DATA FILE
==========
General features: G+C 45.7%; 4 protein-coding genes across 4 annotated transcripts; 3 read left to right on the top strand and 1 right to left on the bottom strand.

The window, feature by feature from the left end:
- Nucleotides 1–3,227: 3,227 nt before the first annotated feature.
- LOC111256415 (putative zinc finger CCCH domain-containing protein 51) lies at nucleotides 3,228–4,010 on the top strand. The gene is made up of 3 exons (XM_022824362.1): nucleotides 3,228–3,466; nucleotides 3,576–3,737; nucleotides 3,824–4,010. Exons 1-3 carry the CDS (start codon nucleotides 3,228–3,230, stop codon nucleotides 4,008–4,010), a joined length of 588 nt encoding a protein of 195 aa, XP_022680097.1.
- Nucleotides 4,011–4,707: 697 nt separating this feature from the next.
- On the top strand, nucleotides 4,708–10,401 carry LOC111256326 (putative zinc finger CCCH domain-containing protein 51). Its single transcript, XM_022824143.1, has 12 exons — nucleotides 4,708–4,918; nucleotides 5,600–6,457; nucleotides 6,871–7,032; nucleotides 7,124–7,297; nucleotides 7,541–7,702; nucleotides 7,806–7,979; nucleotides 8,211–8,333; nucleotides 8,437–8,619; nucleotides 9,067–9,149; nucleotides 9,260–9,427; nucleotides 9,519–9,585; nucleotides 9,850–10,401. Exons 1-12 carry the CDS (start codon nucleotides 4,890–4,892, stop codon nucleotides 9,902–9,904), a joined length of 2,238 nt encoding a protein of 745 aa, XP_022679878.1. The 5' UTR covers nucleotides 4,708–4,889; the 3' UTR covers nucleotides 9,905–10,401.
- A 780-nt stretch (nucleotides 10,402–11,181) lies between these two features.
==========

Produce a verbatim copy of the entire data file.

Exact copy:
General features: G+C 45.7%; 4 protein-coding genes across 4 annotated transcripts; 3 read left to right on the top strand and 1 right to left on the bottom strand.

The window, feature by feature from the left end:
- Nucleotides 1–3,227: 3,227 nt before the first annotated feature.
- LOC111256415 (putative zinc finger CCCH domain-containing protein 51) lies at nucleotides 3,228–4,010 on the top strand. The gene is made up of 3 exons (XM_022824362.1): nucleotides 3,228–3,466; nucleotides 3,576–3,737; nucleotides 3,824–4,010. Exons 1-3 carry the CDS (start codon nucleotides 3,228–3,230, stop codon nucleotides 4,008–4,010), a joined length of 588 nt encoding a protein of 195 aa, XP_022680097.1.
- Nucleotides 4,011–4,707: 697 nt separating this feature from the next.
- On the top strand, nucleotides 4,708–10,401 carry LOC111256326 (putative zinc finger CCCH domain-containing protein 51). Its single transcript, XM_022824143.1, has 12 exons — nucleotides 4,708–4,918; nucleotides 5,600–6,457; nucleotides 6,871–7,032; nucleotides 7,124–7,297; nucleotides 7,541–7,702; nucleotides 7,806–7,979; nucleotides 8,211–8,333; nucleotides 8,437–8,619; nucleotides 9,067–9,149; nucleotides 9,260–9,427; nucleotides 9,519–9,585; nucleotides 9,850–10,401. Exons 1-12 carry the CDS (start codon nucleotides 4,890–4,892, stop codon nucleotides 9,902–9,904), a joined length of 2,238 nt encoding a protein of 745 aa, XP_022679878.1. The 5' UTR covers nucleotides 4,708–4,889; the 3' UTR covers nucleotides 9,905–10,401.
- A 780-nt stretch (nucleotides 10,402–11,181) lies between these two features.